Mary Augusta Ward CBE (nee Arnold; 11 June 1851 – 24 March 1920) was a British novelist who wrote under her married name as Mrs Humphry Ward. Mary Augusta Arnold was born in Hobart, Tasmania, Australia, into a prominent intellectual family of writers and educationalists.Mary was the daughter of Tom Arnold, a professor of literature, and Julia Sorrell. Her uncle was the poet Matthew Arnold and her grandfather Thomas Arnold,the famous headmaster of Rugby School.Her sister Julia married Leonard Huxley, the son of Thomas Huxley, and their sons were Julian and Aldous Huxley.The Arnolds and the Huxleys were an important influence on British intellectual life.Mary's father Tom Arnold was appointed inspector of schools in Van Diemen's Land (now Tasmania) and commenced his role on 15 January 1850. Tom Arnold was received into the Roman Catholic Church on 12 January 1856, which made him so unpopular in his job (and with his wife) that he resigned and left for England with his family in July 1856.Mary Arnold had her fifth birthday the month before they left, and had no further connection with Tasmania. Tom Arnold was ratified as chair of English literature at the contemplated Catholic university, Dublin, after some delay.Mary Augusta Ward died in London, England, and was interred at Aldbury in Hertfordshire, near her beloved country home Stocks.
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The Broadview Literary Texts series is an effort to represent the ever-changing canon of literature in English by bringing together texts long regarded as classics with valuable, though lesser-known literature.From the Back Cover:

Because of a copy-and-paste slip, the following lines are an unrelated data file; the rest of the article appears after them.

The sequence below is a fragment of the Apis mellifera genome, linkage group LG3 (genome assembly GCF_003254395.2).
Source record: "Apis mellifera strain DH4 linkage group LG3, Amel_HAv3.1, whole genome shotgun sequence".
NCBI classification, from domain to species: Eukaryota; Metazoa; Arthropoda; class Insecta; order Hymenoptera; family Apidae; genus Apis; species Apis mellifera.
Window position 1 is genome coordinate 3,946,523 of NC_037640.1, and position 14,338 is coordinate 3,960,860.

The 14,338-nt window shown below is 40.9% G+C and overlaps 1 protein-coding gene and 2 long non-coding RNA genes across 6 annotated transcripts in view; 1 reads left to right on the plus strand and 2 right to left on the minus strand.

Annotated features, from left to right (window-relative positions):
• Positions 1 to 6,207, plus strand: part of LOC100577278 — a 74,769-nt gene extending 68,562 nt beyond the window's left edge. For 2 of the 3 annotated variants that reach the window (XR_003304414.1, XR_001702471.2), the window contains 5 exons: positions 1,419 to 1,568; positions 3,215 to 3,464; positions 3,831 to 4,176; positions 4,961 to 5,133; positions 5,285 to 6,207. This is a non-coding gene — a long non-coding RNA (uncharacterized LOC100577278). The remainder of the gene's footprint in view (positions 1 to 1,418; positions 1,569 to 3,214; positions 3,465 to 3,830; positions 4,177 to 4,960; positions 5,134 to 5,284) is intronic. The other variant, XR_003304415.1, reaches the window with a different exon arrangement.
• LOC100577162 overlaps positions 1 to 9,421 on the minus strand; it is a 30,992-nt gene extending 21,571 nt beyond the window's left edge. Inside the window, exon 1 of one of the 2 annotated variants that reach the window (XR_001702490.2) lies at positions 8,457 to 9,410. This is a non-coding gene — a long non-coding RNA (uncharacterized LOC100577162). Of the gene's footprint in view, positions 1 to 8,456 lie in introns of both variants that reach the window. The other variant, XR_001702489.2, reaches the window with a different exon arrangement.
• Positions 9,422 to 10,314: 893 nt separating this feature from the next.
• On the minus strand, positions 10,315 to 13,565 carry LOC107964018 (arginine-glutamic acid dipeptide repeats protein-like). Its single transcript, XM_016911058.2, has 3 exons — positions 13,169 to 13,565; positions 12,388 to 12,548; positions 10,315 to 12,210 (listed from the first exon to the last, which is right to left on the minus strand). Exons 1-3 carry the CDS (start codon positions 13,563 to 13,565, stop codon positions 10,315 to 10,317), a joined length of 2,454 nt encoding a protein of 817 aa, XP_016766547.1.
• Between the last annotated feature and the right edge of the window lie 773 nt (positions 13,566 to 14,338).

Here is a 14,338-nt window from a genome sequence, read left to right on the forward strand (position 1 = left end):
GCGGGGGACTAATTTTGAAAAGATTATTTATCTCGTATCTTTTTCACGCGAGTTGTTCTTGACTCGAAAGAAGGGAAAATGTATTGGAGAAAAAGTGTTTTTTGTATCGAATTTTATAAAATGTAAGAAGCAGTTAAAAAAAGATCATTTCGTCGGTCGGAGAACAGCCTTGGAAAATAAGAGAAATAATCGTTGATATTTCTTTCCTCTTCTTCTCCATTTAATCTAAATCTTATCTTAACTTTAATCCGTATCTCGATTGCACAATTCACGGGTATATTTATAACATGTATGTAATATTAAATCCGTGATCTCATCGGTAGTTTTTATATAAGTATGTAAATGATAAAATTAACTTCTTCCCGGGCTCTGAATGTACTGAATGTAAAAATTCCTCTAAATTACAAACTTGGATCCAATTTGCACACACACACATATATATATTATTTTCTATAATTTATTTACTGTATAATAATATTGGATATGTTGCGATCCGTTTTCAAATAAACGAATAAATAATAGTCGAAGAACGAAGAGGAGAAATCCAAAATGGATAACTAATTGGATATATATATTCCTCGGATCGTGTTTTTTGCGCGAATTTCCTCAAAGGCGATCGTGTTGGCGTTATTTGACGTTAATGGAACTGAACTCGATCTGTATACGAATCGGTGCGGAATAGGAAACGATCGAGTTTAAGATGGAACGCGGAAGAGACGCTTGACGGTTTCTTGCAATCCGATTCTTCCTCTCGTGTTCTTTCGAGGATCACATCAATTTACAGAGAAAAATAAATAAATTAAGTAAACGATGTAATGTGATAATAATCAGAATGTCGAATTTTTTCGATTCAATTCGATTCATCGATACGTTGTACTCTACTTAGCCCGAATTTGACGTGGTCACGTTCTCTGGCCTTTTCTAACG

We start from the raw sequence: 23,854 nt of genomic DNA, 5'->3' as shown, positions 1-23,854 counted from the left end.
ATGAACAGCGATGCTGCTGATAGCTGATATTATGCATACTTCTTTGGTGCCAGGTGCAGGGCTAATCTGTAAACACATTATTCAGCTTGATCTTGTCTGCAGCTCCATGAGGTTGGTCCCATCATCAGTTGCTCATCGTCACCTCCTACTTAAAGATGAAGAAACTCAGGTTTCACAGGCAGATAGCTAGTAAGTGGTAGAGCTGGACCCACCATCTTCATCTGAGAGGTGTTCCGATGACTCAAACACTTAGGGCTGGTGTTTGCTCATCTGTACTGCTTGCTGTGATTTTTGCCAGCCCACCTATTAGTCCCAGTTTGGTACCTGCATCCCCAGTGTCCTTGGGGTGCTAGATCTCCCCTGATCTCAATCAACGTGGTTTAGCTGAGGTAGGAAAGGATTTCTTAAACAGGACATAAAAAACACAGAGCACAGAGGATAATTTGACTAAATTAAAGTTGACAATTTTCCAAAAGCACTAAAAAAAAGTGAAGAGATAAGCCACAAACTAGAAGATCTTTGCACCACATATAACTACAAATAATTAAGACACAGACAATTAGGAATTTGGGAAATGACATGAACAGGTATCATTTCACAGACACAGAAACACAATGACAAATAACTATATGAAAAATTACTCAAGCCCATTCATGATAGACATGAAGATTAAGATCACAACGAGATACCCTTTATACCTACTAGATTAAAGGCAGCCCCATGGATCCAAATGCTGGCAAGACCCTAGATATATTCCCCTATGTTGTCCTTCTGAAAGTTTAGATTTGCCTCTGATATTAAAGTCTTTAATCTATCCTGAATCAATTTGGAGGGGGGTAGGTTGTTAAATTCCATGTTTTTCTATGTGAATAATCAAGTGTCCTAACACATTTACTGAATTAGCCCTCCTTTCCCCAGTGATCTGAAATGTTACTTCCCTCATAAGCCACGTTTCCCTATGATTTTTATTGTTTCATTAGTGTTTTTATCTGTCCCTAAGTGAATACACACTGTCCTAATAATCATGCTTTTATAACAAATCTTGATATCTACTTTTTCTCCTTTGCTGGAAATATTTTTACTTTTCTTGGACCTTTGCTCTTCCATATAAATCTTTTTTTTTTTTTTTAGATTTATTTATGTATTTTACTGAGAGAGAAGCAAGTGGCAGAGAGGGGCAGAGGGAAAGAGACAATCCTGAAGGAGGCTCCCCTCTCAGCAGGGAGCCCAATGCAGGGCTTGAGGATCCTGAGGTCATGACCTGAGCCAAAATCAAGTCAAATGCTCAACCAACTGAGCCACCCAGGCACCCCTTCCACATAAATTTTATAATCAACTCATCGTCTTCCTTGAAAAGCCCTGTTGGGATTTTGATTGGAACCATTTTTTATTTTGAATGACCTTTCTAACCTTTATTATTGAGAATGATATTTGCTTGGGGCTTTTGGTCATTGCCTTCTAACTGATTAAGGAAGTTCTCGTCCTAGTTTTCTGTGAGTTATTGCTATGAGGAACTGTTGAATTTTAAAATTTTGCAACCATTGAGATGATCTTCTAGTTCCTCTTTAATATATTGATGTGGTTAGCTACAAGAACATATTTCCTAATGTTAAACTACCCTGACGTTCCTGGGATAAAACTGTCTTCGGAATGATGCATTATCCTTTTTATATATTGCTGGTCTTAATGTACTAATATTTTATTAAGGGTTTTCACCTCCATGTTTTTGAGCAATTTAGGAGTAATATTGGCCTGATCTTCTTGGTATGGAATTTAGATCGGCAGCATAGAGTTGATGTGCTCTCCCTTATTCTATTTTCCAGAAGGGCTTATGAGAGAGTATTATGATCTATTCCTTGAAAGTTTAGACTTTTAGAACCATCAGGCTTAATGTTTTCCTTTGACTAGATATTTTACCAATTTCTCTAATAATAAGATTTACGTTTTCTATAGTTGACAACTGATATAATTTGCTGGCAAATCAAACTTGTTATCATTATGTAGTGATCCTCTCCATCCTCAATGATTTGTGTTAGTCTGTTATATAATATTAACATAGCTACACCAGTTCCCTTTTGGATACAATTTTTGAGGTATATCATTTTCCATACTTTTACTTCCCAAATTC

Marcella, young and with a new-womanly independence, has a yearning to help the poor. When a gamekeeper is murdered near where she lives, Marcella finds herself at odds with her wealthy fiancé over beliefs about property and justice. The discovery leads Marcella to pursue―among other things―a career in nursing. In settings ranging from village cottages, London slums and hospital wards to fashionable drawing rooms and the Ladies’ Gallery of the Houses of Parliament, the book combines a gripping story with serious issues―socialism, rural and urban poverty, poaching laws, journalistic ethics, the Woman Question―inspiring critics to liken Marcella to George Eliot’s novels.
The Broadview Literary Texts edition records the substantive differences between the two major editions published during Ward’s lifetime, and included among the many appendices are news accounts of the murder trial and executions that inspired the novel, and previously unpublished letters by Ward.
NB: Mary Augusta Ward has traditionally been known as Mrs. Humphry Ward.
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Book Description Penguin Books, 1985. Paperback. Book Condition: New. book. Bookseller Inventory # M0140161031